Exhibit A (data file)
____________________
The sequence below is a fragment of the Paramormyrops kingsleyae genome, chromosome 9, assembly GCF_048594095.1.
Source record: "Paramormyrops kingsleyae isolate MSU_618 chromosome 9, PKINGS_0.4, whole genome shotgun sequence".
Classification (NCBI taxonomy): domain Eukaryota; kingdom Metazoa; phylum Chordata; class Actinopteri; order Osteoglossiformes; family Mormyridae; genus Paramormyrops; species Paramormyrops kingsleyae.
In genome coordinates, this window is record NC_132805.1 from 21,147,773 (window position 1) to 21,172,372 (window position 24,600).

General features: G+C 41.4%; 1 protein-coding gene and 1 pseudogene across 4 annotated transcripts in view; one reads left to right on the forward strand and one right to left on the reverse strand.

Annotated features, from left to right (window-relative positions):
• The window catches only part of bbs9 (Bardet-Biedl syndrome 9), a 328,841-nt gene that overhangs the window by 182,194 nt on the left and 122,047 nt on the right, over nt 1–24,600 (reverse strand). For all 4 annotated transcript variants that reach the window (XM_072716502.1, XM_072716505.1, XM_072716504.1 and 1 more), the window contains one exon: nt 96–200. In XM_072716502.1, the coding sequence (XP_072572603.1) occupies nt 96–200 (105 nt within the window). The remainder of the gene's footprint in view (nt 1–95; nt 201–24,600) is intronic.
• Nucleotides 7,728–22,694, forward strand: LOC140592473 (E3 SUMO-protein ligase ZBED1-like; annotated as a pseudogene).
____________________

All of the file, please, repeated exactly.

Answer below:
The sequence below is a fragment of the Paramormyrops kingsleyae genome, chromosome 9, assembly GCF_048594095.1.
Source record: "Paramormyrops kingsleyae isolate MSU_618 chromosome 9, PKINGS_0.4, whole genome shotgun sequence".
Classification (NCBI taxonomy): domain Eukaryota; kingdom Metazoa; phylum Chordata; class Actinopteri; order Osteoglossiformes; family Mormyridae; genus Paramormyrops; species Paramormyrops kingsleyae.
In genome coordinates, this window is record NC_132805.1 from 21,147,773 (window position 1) to 21,172,372 (window position 24,600).

General features: G+C 41.4%; 1 protein-coding gene and 1 pseudogene across 4 annotated transcripts in view; one reads left to right on the forward strand and one right to left on the reverse strand.

Annotated features, from left to right (window-relative positions):
• The window catches only part of bbs9 (Bardet-Biedl syndrome 9), a 328,841-nt gene that overhangs the window by 182,194 nt on the left and 122,047 nt on the right, over nt 1–24,600 (reverse strand). For all 4 annotated transcript variants that reach the window (XM_072716502.1, XM_072716505.1, XM_072716504.1 and 1 more), the window contains one exon: nt 96–200. In XM_072716502.1, the coding sequence (XP_072572603.1) occupies nt 96–200 (105 nt within the window). The remainder of the gene's footprint in view (nt 1–95; nt 201–24,600) is intronic.
• Nucleotides 7,728–22,694, forward strand: LOC140592473 (E3 SUMO-protein ligase ZBED1-like; annotated as a pseudogene).